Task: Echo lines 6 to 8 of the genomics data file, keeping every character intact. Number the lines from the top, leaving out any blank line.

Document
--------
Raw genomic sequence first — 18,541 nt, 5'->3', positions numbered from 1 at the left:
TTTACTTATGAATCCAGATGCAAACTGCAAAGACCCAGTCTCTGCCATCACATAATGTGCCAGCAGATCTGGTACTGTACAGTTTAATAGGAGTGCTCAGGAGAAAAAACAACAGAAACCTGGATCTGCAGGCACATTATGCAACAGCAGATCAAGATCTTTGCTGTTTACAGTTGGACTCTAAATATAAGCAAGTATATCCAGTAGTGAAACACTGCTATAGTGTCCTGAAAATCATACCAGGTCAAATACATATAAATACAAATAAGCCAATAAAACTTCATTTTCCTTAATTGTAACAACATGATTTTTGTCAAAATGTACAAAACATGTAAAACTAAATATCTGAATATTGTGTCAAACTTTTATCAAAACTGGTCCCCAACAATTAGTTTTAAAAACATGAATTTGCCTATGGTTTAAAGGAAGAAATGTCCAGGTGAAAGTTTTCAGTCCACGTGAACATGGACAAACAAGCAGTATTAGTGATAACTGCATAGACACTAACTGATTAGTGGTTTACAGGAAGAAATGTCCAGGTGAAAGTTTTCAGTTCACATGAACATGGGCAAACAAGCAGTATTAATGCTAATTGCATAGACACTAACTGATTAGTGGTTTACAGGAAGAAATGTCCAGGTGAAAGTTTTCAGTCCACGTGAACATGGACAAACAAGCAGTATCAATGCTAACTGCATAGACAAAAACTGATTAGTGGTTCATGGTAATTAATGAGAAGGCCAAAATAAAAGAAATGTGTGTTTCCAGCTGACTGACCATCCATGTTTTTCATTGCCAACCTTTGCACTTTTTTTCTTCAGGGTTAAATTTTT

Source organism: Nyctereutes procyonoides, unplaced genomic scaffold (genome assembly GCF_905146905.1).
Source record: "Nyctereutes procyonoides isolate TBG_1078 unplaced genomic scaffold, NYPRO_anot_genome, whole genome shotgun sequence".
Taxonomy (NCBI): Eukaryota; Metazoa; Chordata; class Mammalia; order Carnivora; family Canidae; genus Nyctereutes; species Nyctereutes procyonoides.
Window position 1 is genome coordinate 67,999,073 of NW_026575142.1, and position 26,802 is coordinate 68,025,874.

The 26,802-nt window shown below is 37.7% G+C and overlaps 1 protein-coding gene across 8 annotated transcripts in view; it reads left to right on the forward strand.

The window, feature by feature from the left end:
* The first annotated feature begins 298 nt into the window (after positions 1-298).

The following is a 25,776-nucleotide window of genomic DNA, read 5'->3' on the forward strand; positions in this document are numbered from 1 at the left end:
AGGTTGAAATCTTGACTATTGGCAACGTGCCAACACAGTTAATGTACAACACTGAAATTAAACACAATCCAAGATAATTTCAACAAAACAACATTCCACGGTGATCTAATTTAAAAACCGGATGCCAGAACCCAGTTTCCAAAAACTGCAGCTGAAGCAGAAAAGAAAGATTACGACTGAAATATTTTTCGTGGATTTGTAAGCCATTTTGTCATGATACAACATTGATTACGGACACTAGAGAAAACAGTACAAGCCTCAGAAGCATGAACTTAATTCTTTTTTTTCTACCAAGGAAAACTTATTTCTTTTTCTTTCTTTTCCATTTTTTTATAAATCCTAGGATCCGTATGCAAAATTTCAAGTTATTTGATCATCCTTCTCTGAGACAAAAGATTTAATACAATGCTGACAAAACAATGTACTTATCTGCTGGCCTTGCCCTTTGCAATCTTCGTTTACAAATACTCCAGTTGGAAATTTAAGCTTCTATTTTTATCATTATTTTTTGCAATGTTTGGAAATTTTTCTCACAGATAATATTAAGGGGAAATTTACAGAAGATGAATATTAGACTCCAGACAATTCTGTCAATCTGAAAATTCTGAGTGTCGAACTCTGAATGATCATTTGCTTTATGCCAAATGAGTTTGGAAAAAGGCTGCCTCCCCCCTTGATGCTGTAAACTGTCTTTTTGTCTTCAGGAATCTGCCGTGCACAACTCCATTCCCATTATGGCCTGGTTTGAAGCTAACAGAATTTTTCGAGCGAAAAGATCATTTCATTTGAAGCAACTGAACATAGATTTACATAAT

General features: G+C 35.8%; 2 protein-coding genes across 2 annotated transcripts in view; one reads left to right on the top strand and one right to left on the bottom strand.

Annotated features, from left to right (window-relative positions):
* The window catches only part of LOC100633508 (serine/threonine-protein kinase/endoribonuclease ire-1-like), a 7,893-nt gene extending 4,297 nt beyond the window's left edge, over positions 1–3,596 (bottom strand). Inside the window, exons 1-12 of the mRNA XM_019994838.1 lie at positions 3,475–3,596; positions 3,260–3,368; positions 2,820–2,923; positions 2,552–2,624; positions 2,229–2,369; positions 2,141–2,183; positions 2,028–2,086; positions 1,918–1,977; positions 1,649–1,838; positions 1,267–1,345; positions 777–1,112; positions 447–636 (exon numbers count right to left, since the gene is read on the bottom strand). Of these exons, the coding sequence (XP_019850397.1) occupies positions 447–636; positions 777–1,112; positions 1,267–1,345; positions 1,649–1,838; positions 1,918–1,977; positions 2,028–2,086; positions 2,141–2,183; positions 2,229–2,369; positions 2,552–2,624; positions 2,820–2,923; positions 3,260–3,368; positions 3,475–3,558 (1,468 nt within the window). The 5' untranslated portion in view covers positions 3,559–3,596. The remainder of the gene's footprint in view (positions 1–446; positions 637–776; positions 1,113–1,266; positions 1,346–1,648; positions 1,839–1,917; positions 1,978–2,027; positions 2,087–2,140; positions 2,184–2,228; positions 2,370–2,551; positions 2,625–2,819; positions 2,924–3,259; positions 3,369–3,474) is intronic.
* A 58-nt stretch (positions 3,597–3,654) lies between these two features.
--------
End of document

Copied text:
Window position 1 is genome coordinate 67,999,073 of NW_026575142.1, and position 26,802 is coordinate 68,025,874.

The 26,802-nt window shown below is 37.7% G+C and overlaps 1 protein-coding gene across 8 annotated transcripts in view; it reads left to right on the forward strand.

The window, feature by feature from the left end: